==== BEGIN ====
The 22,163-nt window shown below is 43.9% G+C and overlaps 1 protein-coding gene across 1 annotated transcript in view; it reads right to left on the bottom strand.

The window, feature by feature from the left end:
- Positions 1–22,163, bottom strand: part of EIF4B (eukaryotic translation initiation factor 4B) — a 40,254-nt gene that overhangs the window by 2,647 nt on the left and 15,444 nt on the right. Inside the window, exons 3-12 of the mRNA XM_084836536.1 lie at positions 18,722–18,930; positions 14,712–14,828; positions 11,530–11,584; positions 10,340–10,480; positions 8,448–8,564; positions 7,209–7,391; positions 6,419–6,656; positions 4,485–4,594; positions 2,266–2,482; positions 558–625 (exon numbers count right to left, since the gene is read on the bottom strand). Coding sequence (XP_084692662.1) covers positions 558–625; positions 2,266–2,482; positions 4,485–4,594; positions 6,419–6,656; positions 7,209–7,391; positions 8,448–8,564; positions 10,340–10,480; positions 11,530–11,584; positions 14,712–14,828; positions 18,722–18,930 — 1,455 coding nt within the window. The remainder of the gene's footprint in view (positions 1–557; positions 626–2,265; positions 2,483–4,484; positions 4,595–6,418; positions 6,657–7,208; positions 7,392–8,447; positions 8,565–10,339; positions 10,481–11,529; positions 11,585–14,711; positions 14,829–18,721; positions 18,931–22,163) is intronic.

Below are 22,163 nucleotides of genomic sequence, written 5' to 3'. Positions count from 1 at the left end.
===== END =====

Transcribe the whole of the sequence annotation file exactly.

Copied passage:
The 22,163-nt window shown below is 43.9% G+C and overlaps 1 protein-coding gene across 1 annotated transcript in view; it reads right to left on the bottom strand.

The window, feature by feature from the left end:
- Positions 1–22,163, bottom strand: part of EIF4B (eukaryotic translation initiation factor 4B) — a 40,254-nt gene that overhangs the window by 2,647 nt on the left and 15,444 nt on the right. Inside the window, exons 3-12 of the mRNA XM_084836536.1 lie at positions 18,722–18,930; positions 14,712–14,828; positions 11,530–11,584; positions 10,340–10,480; positions 8,448–8,564; positions 7,209–7,391; positions 6,419–6,656; positions 4,485–4,594; positions 2,266–2,482; positions 558–625 (exon numbers count right to left, since the gene is read on the bottom strand). Coding sequence (XP_084692662.1) covers positions 558–625; positions 2,266–2,482; positions 4,485–4,594; positions 6,419–6,656; positions 7,209–7,391; positions 8,448–8,564; positions 10,340–10,480; positions 11,530–11,584; positions 14,712–14,828; positions 18,722–18,930 — 1,455 coding nt within the window. The remainder of the gene's footprint in view (positions 1–557; positions 626–2,265; positions 2,483–4,484; positions 4,595–6,418; positions 6,657–7,208; positions 7,392–8,447; positions 8,565–10,339; positions 10,481–11,529; positions 11,585–14,711; positions 14,829–18,721; positions 18,931–22,163) is intronic.

Below are 22,163 nucleotides of genomic sequence, written 5' to 3'. Positions count from 1 at the left end.